The lack of evidence regarding the benefits of prostate screening and the considerable risks of adverse effects make it important for clinicians to inform patients who express an interest in screening about the consequences of testing before they consent to screening. Although such counseling is proper for all forms of screening, the need for informed consent is especially important for prostate cancer screening because of current uncertainty about its effectiveness and because the proper choice for an individual is highly dependent on personal preferences. Screening is more likely to be chosen by men with strong fears of prostate cancer and by those who can accept the risks of incontinence, impotence, and other treatment complications. Screening is less likely to be chosen by men who are skeptical of the risks of cancer and the effectiveness of treatment and who have strong fears that treatment complications will jeopardize their quality of life.
Routine screening for prostate cancer with DRE, serum tumor markers (e.g., PSA), or TRUS is not recommended ("D" recommendation). Patients who request screening should be given objective information about the potential benefits and harms of early detection and treatment. Patient education materials that review this information are available.108 If screening is to be performed, the best-evaluated approach is to screen with DRE and PSA and to limit screening to men with a life expectancy greater than 10 years. There is currently insufficient evidence to determine the need and optimal interval for repeat screening or whether PSA thresholds must be adjusted for density, velocity, or age.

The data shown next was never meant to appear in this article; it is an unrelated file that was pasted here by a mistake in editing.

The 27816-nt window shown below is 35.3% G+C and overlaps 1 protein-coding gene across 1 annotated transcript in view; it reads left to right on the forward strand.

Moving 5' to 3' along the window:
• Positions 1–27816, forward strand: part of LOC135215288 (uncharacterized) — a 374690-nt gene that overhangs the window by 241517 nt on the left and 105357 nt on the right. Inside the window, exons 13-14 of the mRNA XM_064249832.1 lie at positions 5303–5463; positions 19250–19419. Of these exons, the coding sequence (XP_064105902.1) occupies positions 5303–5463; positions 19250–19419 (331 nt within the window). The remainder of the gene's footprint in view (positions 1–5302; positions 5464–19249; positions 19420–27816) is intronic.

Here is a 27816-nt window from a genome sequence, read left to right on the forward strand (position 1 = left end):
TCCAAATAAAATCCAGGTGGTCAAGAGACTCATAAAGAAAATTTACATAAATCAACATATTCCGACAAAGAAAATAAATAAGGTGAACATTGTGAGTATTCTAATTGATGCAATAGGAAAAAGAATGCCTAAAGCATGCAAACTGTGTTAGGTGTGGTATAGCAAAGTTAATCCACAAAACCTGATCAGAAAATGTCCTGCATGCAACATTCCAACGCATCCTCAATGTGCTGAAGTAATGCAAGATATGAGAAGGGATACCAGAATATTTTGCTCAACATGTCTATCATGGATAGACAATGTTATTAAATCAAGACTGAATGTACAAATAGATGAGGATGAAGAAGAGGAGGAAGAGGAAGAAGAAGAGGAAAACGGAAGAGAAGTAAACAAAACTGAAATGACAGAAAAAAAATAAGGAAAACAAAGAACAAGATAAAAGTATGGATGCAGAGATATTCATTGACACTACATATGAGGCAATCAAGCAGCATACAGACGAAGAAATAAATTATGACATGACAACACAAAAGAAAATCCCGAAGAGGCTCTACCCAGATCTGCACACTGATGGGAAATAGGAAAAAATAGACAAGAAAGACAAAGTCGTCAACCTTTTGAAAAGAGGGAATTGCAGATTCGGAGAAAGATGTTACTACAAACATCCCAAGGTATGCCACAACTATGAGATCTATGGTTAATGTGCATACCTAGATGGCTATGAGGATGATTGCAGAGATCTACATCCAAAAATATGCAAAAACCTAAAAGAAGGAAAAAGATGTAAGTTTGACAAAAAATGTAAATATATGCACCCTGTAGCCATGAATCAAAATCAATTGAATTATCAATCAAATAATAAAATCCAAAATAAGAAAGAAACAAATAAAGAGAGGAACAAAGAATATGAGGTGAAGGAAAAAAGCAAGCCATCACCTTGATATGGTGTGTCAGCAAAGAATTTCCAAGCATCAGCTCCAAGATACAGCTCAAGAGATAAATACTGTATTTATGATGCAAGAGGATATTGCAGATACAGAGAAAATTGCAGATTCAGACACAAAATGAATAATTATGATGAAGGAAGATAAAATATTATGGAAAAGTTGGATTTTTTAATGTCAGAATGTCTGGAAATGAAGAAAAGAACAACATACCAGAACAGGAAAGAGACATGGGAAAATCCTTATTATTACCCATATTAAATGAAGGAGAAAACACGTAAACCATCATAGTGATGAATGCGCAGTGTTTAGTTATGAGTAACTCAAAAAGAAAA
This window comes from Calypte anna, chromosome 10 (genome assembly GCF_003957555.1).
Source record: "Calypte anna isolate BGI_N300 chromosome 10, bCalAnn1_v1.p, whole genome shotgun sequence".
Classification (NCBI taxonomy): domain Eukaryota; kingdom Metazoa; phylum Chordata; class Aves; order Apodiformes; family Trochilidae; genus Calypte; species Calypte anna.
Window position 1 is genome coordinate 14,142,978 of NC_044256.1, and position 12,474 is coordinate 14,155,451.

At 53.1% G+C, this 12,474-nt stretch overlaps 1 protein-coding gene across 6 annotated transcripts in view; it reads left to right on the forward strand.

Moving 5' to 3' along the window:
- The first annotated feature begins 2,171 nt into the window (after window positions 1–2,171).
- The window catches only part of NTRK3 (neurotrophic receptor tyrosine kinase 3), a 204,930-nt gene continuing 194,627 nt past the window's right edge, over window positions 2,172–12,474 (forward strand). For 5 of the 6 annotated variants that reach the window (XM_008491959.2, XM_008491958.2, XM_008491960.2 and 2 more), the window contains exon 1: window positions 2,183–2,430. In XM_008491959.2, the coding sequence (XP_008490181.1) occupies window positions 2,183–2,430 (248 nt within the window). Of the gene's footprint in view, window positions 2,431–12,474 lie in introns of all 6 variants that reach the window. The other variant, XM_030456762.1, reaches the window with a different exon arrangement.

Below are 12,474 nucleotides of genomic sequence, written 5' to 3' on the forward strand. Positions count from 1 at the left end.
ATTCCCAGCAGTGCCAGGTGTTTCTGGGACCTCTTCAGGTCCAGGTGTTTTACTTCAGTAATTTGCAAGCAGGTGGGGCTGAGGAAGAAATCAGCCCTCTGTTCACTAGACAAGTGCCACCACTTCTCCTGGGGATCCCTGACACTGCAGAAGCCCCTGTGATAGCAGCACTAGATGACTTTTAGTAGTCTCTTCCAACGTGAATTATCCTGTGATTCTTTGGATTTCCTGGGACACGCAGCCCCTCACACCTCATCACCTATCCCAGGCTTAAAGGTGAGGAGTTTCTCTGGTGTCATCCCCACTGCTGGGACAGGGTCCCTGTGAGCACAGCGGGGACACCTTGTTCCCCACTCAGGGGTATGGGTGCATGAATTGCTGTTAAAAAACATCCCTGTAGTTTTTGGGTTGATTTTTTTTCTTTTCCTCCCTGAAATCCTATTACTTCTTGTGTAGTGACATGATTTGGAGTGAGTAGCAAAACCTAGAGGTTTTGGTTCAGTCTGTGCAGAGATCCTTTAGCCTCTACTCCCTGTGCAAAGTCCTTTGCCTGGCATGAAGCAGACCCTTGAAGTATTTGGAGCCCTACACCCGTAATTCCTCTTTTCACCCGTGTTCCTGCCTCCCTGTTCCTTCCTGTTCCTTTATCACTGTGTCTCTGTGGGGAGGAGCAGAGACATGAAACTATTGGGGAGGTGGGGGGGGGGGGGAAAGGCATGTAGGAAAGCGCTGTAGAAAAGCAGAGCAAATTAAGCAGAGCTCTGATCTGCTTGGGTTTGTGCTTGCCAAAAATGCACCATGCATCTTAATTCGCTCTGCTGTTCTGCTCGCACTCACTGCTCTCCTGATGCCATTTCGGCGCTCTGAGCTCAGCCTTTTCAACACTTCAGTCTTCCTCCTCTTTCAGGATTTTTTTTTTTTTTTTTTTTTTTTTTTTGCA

The draft update of this chapter was prepared for the U.S. Preventive Services Task Force by Steven H. Woolf, MD, MPH. See also the relevant background paper: U.S. Preventive Services Task Force. Screening for prostate cancer: commentary on the recommendations of the Canadian Task Force on the Periodic Health Examination. Am J Prev Med 1994;10:187-193.